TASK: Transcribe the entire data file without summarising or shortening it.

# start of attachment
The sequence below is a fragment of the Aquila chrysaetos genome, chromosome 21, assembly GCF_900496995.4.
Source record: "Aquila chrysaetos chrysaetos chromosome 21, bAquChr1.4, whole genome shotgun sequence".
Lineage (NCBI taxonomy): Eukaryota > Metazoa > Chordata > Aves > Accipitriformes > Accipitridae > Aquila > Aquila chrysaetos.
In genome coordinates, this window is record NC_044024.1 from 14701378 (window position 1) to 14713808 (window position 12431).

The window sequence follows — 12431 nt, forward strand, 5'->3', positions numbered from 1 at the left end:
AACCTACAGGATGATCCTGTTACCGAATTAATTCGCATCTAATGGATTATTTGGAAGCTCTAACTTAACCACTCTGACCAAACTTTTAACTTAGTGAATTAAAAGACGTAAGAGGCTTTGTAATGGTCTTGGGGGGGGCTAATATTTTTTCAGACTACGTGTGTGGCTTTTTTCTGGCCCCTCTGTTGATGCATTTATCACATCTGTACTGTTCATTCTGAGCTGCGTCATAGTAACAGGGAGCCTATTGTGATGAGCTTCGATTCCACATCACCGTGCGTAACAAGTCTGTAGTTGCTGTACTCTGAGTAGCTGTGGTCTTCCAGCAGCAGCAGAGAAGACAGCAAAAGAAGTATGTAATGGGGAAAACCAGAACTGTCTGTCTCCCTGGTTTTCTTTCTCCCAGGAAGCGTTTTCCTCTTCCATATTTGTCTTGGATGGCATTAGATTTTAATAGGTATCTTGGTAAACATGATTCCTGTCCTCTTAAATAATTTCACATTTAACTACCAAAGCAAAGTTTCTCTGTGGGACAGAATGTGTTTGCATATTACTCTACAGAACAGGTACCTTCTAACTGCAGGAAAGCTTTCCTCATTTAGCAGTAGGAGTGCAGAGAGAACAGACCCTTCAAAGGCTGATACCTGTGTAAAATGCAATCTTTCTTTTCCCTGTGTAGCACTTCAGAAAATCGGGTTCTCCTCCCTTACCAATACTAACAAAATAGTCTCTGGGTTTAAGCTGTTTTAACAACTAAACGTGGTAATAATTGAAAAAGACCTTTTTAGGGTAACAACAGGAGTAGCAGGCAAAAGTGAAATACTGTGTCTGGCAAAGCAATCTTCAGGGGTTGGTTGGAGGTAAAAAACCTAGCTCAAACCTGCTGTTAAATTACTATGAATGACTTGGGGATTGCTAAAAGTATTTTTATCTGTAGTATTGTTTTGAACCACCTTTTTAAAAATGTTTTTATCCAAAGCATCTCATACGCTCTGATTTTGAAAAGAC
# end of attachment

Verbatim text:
The sequence below is a fragment of the Aquila chrysaetos genome, chromosome 21, assembly GCF_900496995.4.
Source record: "Aquila chrysaetos chrysaetos chromosome 21, bAquChr1.4, whole genome shotgun sequence".
Lineage (NCBI taxonomy): Eukaryota > Metazoa > Chordata > Aves > Accipitriformes > Accipitridae > Aquila > Aquila chrysaetos.
In genome coordinates, this window is record NC_044024.1 from 14701378 (window position 1) to 14713808 (window position 12431).

The window sequence follows — 12431 nt, forward strand, 5'->3', positions numbered from 1 at the left end:
AACCTACAGGATGATCCTGTTACCGAATTAATTCGCATCTAATGGATTATTTGGAAGCTCTAACTTAACCACTCTGACCAAACTTTTAACTTAGTGAATTAAAAGACGTAAGAGGCTTTGTAATGGTCTTGGGGGGGGCTAATATTTTTTCAGACTACGTGTGTGGCTTTTTTCTGGCCCCTCTGTTGATGCATTTATCACATCTGTACTGTTCATTCTGAGCTGCGTCATAGTAACAGGGAGCCTATTGTGATGAGCTTCGATTCCACATCACCGTGCGTAACAAGTCTGTAGTTGCTGTACTCTGAGTAGCTGTGGTCTTCCAGCAGCAGCAGAGAAGACAGCAAAAGAAGTATGTAATGGGGAAAACCAGAACTGTCTGTCTCCCTGGTTTTCTTTCTCCCAGGAAGCGTTTTCCTCTTCCATATTTGTCTTGGATGGCATTAGATTTTAATAGGTATCTTGGTAAACATGATTCCTGTCCTCTTAAATAATTTCACATTTAACTACCAAAGCAAAGTTTCTCTGTGGGACAGAATGTGTTTGCATATTACTCTACAGAACAGGTACCTTCTAACTGCAGGAAAGCTTTCCTCATTTAGCAGTAGGAGTGCAGAGAGAACAGACCCTTCAAAGGCTGATACCTGTGTAAAATGCAATCTTTCTTTTCCCTGTGTAGCACTTCAGAAAATCGGGTTCTCCTCCCTTACCAATACTAACAAAATAGTCTCTGGGTTTAAGCTGTTTTAACAACTAAACGTGGTAATAATTGAAAAAGACCTTTTTAGGGTAACAACAGGAGTAGCAGGCAAAAGTGAAATACTGTGTCTGGCAAAGCAATCTTCAGGGGTTGGTTGGAGGTAAAAAACCTAGCTCAAACCTGCTGTTAAATTACTATGAATGACTTGGGGATTGCTAAAAGTATTTTTATCTGTAGTATTGTTTTGAACCACCTTTTTAAAAATGTTTTTATCCAAAGCATCTCATACGCTCTGATTTTGAAAAGAC